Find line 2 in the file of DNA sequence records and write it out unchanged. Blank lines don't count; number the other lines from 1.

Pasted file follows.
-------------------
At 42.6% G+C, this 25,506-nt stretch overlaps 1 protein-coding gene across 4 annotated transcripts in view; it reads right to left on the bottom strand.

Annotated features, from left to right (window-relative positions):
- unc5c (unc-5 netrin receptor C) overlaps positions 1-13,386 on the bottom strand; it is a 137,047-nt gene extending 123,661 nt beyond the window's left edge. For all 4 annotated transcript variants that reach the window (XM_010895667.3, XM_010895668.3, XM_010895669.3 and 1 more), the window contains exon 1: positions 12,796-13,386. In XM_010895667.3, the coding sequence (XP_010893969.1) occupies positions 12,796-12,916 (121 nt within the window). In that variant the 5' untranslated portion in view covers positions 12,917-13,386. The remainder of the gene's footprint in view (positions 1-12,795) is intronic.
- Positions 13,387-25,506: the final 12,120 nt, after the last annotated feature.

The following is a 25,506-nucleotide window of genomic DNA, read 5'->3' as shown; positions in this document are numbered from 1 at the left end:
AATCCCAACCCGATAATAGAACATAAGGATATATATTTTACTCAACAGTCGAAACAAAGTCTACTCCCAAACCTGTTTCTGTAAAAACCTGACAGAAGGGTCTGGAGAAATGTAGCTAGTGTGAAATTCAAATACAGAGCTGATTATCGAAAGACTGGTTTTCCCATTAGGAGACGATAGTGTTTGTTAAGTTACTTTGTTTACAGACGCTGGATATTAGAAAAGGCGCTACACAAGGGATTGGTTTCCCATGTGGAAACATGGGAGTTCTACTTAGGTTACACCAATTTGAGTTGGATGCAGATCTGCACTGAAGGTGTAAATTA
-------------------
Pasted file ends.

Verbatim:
Annotated features, from left to right (window-relative positions):